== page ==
Stroke Story


My mom, Marshelle Samuels, and I at Oak Park and River Forest High School.

Stroke Story

In 2009, I performed in my third Oak Park and River Forest High School Spoken Word showcase a few months before graduation. A week later, my mom was hospitalized due to a near-fatal stroke triggered by work-related stress. She was a human resources professional.

My mom was a single parent raising two boys while working in Human Resources for 16 years. It was a very stressful job and she worked many long hours. One day she started having severe headaches which would not go away. She thought is was just stress from work, but several months later she had a massive stroke which almost ended her life. My mom was 52 years old at the time.

The National Stroke Association defines a stroke as “a brain attack. It can happen to anyone at any time. It occurs when blood flow to an area of the brain is cut off. When this happens, brain cells are deprived of oxygen and begin to die. When brain cells die during a stroke, abilities controlled by that area of the brain such as memory and muscle control are lost.”

Understanding how stress impacts our ability to communicate and perform at our best, I decided to combine the experience of my mom’s stroke, being a caretaker, and spoken word poetry to create Impact Mākars. Check out my mom’s story below.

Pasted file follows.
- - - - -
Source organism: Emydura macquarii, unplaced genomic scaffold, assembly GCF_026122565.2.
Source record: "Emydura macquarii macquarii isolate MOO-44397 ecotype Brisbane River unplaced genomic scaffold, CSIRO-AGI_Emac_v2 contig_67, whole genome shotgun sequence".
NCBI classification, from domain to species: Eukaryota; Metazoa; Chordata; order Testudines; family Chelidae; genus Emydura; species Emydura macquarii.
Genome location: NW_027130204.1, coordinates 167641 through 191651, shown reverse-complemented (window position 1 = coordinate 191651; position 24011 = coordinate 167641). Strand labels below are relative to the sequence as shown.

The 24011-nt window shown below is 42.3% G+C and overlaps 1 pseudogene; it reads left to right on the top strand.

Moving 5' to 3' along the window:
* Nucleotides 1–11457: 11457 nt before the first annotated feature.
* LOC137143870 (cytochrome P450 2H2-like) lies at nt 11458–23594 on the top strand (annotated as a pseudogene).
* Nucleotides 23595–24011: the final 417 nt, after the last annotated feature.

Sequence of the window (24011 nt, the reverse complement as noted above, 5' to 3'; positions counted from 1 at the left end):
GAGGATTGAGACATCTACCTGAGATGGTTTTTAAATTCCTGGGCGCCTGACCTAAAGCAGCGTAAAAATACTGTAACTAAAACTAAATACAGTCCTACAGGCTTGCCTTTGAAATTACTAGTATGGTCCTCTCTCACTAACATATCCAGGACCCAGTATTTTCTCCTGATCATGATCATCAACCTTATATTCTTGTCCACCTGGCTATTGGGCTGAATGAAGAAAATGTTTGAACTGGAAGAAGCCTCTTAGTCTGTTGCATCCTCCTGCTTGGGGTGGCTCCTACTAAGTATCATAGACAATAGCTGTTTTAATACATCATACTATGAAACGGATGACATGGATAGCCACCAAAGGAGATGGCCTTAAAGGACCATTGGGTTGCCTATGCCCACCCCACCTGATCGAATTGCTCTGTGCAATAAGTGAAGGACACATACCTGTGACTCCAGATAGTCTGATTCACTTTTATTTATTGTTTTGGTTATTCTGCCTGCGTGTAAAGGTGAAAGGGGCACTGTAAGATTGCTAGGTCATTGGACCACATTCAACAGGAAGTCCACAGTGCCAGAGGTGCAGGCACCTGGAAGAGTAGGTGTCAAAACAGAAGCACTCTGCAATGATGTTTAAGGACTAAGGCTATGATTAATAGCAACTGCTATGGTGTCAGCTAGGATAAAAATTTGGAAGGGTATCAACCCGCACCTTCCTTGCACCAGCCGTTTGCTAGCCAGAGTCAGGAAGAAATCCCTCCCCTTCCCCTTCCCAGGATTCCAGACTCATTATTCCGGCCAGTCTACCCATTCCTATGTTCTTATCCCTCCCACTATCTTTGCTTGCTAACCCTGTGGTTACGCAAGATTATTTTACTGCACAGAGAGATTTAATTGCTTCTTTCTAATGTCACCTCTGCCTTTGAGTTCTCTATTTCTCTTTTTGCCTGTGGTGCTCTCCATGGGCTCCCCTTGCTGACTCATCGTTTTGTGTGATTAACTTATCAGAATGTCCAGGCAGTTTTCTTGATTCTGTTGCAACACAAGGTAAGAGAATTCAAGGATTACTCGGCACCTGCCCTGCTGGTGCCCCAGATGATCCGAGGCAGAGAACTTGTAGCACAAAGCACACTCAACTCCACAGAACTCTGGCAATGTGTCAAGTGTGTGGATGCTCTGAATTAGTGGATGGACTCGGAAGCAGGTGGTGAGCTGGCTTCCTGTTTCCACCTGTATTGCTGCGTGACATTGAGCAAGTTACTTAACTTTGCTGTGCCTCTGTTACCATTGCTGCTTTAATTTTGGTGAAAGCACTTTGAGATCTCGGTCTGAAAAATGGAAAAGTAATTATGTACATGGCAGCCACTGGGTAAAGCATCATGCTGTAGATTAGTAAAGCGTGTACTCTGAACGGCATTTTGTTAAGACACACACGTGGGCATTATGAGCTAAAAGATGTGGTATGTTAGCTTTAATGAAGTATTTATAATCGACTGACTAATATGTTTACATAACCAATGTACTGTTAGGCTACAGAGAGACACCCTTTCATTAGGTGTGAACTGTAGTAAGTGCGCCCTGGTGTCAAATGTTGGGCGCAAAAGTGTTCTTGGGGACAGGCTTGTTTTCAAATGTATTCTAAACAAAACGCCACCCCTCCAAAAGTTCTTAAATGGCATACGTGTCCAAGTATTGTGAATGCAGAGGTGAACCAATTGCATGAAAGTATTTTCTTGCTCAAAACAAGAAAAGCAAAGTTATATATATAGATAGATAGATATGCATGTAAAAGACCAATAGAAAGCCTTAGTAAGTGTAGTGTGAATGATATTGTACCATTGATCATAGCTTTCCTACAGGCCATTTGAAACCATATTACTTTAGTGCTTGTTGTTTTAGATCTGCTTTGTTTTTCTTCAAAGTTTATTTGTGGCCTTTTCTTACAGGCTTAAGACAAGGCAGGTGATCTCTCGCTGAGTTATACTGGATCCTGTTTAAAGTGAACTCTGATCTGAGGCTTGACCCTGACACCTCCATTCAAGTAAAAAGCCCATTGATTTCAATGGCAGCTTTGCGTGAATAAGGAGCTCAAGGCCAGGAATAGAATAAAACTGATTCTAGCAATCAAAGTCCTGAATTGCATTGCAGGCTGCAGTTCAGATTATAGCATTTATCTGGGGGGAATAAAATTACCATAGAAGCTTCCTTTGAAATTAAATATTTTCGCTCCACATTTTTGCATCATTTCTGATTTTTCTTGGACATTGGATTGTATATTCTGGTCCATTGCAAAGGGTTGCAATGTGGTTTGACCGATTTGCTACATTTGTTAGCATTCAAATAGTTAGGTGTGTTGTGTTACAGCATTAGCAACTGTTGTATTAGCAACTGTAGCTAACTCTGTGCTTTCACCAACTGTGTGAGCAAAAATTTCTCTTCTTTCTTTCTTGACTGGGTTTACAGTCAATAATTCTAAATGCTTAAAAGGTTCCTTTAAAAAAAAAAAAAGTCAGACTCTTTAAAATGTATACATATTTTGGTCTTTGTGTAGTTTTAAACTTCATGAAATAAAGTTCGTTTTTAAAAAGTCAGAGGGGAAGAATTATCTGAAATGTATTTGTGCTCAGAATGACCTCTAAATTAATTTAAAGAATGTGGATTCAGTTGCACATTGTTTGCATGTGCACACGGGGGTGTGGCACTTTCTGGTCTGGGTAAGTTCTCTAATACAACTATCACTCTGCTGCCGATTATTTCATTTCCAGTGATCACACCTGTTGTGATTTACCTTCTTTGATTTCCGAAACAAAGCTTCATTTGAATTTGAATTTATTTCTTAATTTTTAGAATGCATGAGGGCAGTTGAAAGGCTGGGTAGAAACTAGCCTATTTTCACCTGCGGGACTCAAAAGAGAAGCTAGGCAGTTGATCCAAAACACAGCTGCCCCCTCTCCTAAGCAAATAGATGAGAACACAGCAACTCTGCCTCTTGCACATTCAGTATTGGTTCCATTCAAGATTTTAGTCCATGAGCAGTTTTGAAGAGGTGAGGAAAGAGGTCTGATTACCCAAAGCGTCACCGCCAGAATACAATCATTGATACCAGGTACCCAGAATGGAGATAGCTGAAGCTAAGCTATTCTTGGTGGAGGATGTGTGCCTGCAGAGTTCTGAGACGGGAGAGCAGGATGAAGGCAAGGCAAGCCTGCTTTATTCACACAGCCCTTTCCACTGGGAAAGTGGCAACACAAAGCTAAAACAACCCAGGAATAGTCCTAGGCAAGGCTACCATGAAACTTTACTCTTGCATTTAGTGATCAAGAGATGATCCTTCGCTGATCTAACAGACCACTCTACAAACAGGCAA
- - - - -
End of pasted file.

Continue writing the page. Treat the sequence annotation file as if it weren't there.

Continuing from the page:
After The Stroke 

Learning how to be a caretaker at 18 years old and helping my mom with the physical therapy process was a humbling experience for me and my brother. Since her stroke, my mom has played a significant role as a stroke champion. She served as a co-facilitator for the University of Illinois Hospital and Health Sciences stroke support group and is a peer mentor for brain injury patients. In addition, she served as a co-facilitator of the Chronic Disease Self-Management Program, a Stanford University administered program through UI Health Hospital. My mom is also an advocate for early stroke detection and has been invited to share her stroke journey with college students who are studying to become physical therapists. 

Pictured at Windy City LIVE from left to right: Harry (another stroke champion), me, my mom, Dr. Charbel (UI Health’s neurological expert), and Dr. Charbel’s wife. My mom and Dr. Charbel were interviewed about her stroke story and stroke awareness month, which is May.

May is National Stroke Awareness Month. To learn how to spot the early warning signs of a stroke, check out the Windy City interview featuring my mom and Dr. Charbel.

My vision is to re-structure Impact Mākars into a social enterprise to open up Mākar Stadium, a cross-interdisciplinary performing arts training facility focused on transferable communication skill development for career advancement. Artists are equipped with the skills needed to shift disengaged work environments into engaging spaces where employees can be themselves without sacrificing their identity or peace of mind for a paycheck.

Check Out Isaiah’s Story Here